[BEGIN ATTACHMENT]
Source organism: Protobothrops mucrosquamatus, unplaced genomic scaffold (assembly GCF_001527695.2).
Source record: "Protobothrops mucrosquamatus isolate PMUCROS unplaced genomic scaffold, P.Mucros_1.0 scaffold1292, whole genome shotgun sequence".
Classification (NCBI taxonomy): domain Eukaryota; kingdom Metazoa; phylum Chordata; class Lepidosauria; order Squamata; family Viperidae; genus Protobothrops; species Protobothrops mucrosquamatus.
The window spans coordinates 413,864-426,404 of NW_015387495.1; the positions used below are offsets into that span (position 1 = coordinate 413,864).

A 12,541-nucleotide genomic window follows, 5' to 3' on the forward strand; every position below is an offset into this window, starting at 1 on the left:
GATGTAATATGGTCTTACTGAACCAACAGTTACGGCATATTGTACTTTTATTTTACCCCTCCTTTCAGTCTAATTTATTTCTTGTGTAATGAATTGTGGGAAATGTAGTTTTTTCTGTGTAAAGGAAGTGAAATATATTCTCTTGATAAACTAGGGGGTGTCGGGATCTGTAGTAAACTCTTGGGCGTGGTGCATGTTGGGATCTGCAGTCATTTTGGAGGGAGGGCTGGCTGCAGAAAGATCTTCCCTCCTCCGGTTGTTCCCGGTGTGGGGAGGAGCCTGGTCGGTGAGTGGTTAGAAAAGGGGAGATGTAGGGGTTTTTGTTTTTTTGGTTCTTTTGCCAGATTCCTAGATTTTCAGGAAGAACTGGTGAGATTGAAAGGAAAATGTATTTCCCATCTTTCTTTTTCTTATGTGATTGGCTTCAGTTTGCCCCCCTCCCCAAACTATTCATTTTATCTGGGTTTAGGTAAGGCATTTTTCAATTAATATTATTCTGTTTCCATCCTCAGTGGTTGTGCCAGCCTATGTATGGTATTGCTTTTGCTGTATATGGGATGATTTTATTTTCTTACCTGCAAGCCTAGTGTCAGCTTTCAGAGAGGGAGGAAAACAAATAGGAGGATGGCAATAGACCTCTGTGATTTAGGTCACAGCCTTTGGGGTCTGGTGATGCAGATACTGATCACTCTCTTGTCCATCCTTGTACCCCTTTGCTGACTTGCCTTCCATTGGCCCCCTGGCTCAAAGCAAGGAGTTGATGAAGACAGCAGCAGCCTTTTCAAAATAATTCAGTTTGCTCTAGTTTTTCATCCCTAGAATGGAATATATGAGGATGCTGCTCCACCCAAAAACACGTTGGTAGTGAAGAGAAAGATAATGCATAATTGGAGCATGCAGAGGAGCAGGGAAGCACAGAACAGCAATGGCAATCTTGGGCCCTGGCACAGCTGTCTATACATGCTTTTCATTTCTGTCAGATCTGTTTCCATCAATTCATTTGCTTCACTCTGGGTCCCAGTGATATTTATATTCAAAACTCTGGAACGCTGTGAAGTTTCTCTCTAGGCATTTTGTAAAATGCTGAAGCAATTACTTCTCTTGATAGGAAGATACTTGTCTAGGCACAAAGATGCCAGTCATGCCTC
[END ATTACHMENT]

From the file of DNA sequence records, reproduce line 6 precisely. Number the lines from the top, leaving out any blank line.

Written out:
GATGTAATATGGTCTTACTGAACCAACAGTTACGGCATATTGTACTTTTATTTTACCCCTCCTTTCAGTCTAATTTATTTCTTGTGTAATGAATTGTGGGAAATGTAGTTTTTTCTGTGTAAAGGAAGTGAAATATATTCTCTTGATAAACTAGGGGGTGTCGGGATCTGTAGTAAACTCTTGGGCGTGGTGCATGTTGGGATCTGCAGTCATTTTGGAGGGAGGGCTGGCTGCAGAAAGATCTTCCCTCCTCCGGTTGTTCCCGGTGTGGGGAGGAGCCTGGTCGGTGAGTGGTTAGAAAAGGGGAGATGTAGGGGTTTTTGTTTTTTTGGTTCTTTTGCCAGATTCCTAGATTTTCAGGAAGAACTGGTGAGATTGAAAGGAAAATGTATTTCCCATCTTTCTTTTTCTTATGTGATTGGCTTCAGTTTGCCCCCCTCCCCAAACTATTCATTTTATCTGGGTTTAGGTAAGGCATTTTTCAATTAATATTATTCTGTTTCCATCCTCAGTGGTTGTGCCAGCCTATGTATGGTATTGCTTTTGCTGTATATGGGATGATTTTATTTTCTTACCTGCAAGCCTAGTGTCAGCTTTCAGAGAGGGAGGAAAACAAATAGGAGGATGGCAATAGACCTCTGTGATTTAGGTCACAGCCTTTGGGGTCTGGTGATGCAGATACTGATCACTCTCTTGTCCATCCTTGTACCCCTTTGCTGACTTGCCTTCCATTGGCCCCCTGGCTCAAAGCAAGGAGTTGATGAAGACAGCAGCAGCCTTTTCAAAATAATTCAGTTTGCTCTAGTTTTTCATCCCTAGAATGGAATATATGAGGATGCTGCTCCACCCAAAAACACGTTGGTAGTGAAGAGAAAGATAATGCATAATTGGAGCATGCAGAGGAGCAGGGAAGCACAGAACAGCAATGGCAATCTTGGGCCCTGGCACAGCTGTCTATACATGCTTTTCATTTCTGTCAGATCTGTTTCCATCAATTCATTTGCTTCACTCTGGGTCCCAGTGATATTTATATTCAAAACTCTGGAACGCTGTGAAGTTTCTCTCTAGGCATTTTGTAAAATGCTGAAGCAATTACTTCTCTTGATAGGAAGATACTTGTCTAGGCACAAAGATGCCAGTCATGCCTC